Deliberate Practice for Programmers
By: Amy M Haddad
You’ve probably heard of deliberate practice: an intentional and informed type of practice that’s used to enhance performance.(1) It means entering your practice with purpose, rather than mindlessly going through the motions. Setting specific goals, receiving feedback, and getting outside of your comfort zone are some of the core parts of deliberate practice.
The popularity around deliberate practice is rightly earned: research across a variety of fields has shown its effectiveness.(1)
But something is missing from the deliberate practice conversation: how can you apply deliberate practice to programming?
I answer this question in this blog post. I offer three ways you can apply core tenets of deliberate practice to programming. That way, you can gauge your progress and get the most from your programming hours.
Practice vs Deliberate Practice
Not all practice is equal.
When most people think of “practice,” they think of mindless repetitions. A basketball player shoots jump shot after jump shot. A pianist plays “x” song again and again. Eventually they'll get “good enough” and do not have to think about it.(1)
But this type of practice comes at a cost: they’ll eventually hit a plateau and stop getting better.(1) That is because repetition alone does not result in expertise.
Deliberate practice is purposeful, and it requires your full attention. Instead of zoning out, you’re fully focused on a specific goal, which is characteristic of deliberate practice. Receiving feedback and getting outside of your comfort zone are others.
This example drives home the point.
- Sets out to program today
- Selects a problem that’s easy to complete
- Periodically pauses to check phone and respond to texts
- Sets out to complete “hailstone” problem recursively (recursion is hard for Programmer B)
- Will program for one hour
- Makes notes of places to refactor while solving the problem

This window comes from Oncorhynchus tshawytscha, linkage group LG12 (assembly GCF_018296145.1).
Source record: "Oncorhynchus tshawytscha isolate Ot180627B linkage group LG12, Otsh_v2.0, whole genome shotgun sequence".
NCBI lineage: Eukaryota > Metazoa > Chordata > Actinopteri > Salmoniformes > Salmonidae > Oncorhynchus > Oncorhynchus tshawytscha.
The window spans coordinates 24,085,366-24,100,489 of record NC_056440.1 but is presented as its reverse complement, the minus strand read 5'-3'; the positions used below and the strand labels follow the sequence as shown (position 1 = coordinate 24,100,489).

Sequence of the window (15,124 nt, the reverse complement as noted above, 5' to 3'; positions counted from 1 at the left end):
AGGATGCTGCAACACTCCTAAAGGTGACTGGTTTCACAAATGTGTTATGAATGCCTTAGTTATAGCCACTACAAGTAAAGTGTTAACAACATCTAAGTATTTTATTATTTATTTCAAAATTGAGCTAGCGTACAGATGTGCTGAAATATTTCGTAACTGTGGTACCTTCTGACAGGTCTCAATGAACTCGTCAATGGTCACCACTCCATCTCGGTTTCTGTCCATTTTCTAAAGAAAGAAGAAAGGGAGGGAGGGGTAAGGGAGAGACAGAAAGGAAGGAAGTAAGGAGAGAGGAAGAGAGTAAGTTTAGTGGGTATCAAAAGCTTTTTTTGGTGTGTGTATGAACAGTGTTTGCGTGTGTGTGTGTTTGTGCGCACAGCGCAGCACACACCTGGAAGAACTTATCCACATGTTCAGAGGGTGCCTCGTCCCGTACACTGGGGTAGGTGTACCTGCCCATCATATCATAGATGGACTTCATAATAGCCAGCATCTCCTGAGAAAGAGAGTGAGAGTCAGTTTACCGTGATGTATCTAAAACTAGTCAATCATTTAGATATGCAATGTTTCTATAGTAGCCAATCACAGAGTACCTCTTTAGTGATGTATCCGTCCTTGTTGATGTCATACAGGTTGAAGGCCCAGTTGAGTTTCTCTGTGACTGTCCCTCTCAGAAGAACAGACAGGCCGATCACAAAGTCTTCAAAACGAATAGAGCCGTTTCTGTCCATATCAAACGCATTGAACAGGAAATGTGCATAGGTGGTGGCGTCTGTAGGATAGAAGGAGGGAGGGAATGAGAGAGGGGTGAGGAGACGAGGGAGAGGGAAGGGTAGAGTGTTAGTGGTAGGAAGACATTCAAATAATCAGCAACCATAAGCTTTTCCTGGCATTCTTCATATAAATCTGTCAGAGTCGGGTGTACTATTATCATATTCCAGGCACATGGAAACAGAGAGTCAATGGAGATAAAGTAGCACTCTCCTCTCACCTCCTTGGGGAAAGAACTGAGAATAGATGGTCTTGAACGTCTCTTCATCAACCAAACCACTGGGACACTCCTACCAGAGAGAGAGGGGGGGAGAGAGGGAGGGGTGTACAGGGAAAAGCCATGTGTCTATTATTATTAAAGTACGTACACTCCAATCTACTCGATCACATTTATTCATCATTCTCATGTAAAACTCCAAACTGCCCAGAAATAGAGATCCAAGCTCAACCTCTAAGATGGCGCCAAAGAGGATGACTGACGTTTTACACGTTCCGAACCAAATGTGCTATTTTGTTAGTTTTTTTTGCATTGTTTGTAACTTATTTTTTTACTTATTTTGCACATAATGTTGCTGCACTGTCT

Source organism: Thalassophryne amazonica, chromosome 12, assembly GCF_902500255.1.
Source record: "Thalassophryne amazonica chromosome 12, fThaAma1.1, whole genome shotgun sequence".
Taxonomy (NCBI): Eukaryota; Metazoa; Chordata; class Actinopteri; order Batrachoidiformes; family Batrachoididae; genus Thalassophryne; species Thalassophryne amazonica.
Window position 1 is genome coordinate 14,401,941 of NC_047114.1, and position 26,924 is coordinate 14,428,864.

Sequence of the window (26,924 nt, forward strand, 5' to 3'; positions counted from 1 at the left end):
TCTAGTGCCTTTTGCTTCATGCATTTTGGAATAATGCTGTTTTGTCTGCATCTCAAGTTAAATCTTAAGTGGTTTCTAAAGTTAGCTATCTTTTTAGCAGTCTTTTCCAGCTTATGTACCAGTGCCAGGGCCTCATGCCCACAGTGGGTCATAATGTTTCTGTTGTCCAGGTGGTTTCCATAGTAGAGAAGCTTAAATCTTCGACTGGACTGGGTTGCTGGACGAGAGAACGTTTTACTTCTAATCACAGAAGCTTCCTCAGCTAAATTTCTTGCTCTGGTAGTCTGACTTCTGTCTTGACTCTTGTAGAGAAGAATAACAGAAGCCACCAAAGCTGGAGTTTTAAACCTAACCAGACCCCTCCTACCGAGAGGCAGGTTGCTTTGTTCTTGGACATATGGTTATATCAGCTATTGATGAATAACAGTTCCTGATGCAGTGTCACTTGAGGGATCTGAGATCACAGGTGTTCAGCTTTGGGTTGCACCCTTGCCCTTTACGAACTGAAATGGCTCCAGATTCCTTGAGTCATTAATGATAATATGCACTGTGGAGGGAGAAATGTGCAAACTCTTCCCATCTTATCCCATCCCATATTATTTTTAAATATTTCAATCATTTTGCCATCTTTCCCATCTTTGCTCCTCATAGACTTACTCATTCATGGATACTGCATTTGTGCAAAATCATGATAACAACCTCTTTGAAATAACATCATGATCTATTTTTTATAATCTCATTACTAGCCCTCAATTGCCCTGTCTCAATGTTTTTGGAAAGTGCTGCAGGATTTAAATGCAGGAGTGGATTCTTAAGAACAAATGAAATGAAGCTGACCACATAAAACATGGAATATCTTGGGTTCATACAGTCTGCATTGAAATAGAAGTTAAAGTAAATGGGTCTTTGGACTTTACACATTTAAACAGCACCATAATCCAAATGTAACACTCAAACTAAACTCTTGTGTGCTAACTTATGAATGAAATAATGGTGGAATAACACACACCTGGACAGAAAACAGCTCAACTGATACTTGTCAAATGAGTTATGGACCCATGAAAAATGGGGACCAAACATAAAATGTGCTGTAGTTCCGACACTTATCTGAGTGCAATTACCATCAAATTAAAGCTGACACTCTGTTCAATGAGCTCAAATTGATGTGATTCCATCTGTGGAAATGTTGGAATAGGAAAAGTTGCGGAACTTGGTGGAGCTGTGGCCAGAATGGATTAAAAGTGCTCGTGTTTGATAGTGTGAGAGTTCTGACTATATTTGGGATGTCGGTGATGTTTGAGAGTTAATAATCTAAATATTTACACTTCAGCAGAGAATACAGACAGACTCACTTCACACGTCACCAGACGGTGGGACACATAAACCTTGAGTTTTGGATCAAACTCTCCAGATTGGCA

- Once the problem is complete, Programmer B studies the code of others who’ve solved the same problem; makes notes about what was learned; compares the solutions and identifies what could’ve gone better
Who do you think will be better after a month of practice?
Deliberate practice isn’t about practicing harder by clocking a certain number of reps. Rather, it’s about practicing smarter. Getting good at anything requires more than just reps. It’s also how you go about it: the quality of your practice matters.
Below are three ways you can incorporate deliberate practice into your programming routine.
1. Set an Objective.
Have an objective each time you program. Examples include:
- Find bug in ‘x’ program
- Refactor ‘y’ class
An objective is specific: it’s a particular outcome you want. The best way to identify your programming objective is to work backwards. Say you’re going to program for an hour. Ask yourself: “What’s the one thing I want to get done during that hour?” The answer is your programming objective.
I find it helpful to take it a step further to define the small steps to take in order to hit the objective. For example, say your objective is to add CSS to the index page. Now think about the steps you’ll need to take or the resources you’ll need to make that objective a reality.